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Published: Thursday, 7/4/2002

Maumee police request $141,000 for body armor, new vehicles

BY JANET ROMAKER
BLADE STAFF WRITER

Maumee Police Chief Robert Zink is looking for money.

His 2002 capital budget requests specify $141,000 for new vehicles, computer equipment, and armor.

The city's police and fire divisions' requests also include $100,000 each for a training facility that has been discussed for years.

The chief outlined his requests to the city's finance committee recently, noting that most of the needs are to replace out-dated equipment and vehicles:

  • $15,000 for tactical armor for police officers (current armor is 10 years old).

  • $6,000 for four mountain bikes (current bikes are in their sixth season of use).

  • $25,000 for computer equipment and software.

  • $40,000 for two unmarked cars.

  • $30,000 for a transport van.

  • $25,000 for a vehicle to be used in association with the Drug and Alcohol Resistance Education program.

    The new van would be used to transport prisoners as well as evidence. Each year, the number of “transports” increases, Chief Zink said.

    The new DARE vehicle would replace the 1967 Chevelle SS that recently sold for $6,500. The city received 11 bids for the car that was donated to the division eight years ago after the vehicle was forfeited as part of a drug case.

    Chief Zink is considering buying a Dodge Intrepid that could be decked out in a NASCAR theme with donated decals, tires, wheels, and other items to make it a “unique” DARE vehicle that could be used at schools, parades, and other places to draw attention to the city's successful program, he said.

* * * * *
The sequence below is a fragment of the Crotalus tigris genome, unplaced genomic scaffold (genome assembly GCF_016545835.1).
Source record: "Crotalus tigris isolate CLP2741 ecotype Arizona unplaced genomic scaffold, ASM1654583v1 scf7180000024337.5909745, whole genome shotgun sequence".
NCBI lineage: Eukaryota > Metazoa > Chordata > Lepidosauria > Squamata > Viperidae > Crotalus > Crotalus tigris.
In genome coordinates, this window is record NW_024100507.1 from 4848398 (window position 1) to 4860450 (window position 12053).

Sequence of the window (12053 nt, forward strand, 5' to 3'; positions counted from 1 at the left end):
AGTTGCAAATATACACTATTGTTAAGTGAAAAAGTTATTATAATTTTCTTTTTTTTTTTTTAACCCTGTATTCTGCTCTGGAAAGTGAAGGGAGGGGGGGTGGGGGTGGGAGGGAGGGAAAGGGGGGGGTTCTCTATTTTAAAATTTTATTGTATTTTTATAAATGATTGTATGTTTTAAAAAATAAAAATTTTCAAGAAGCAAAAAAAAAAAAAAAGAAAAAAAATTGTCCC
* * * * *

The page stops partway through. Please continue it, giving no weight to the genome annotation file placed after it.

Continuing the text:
A local study conducted in 1999 showed that the response from parents, teachers, and students to Maumee's program was “extremely positive,” he said. It focuses on first, fifth, seventh, and 10th-grade students. The police division has two full-time DARE officers and a part-time officer will be added this fall.

    While the police division's capital budget request includes $6,000 for a laser radar unit, grants are being sought to pay for it, Chief Zink said. The division currently has standard radar in the patrol cars, but only one hand-held laser gun.

    Lt. Mike Noble said the laser gun's beam can be directed at the bumper of a specific car, making it more effective than the standard radar. The laser also can be used to measure distances at accident scenes, which would mean that officers wouldn't have to criss-cross busy streets with a measuring wheel, he said.

    No decisions have been made on whether the requested training facility will be constructed, but the city is constructing a police station, which could cost about $8 million, including $6.8 million for construction of the building and nearly $1.3 million for furniture and other items.

    Capital budget requests will be reviewed by the finance committee and then a recommendation on what to fund will be sent to the Maumee City Council.



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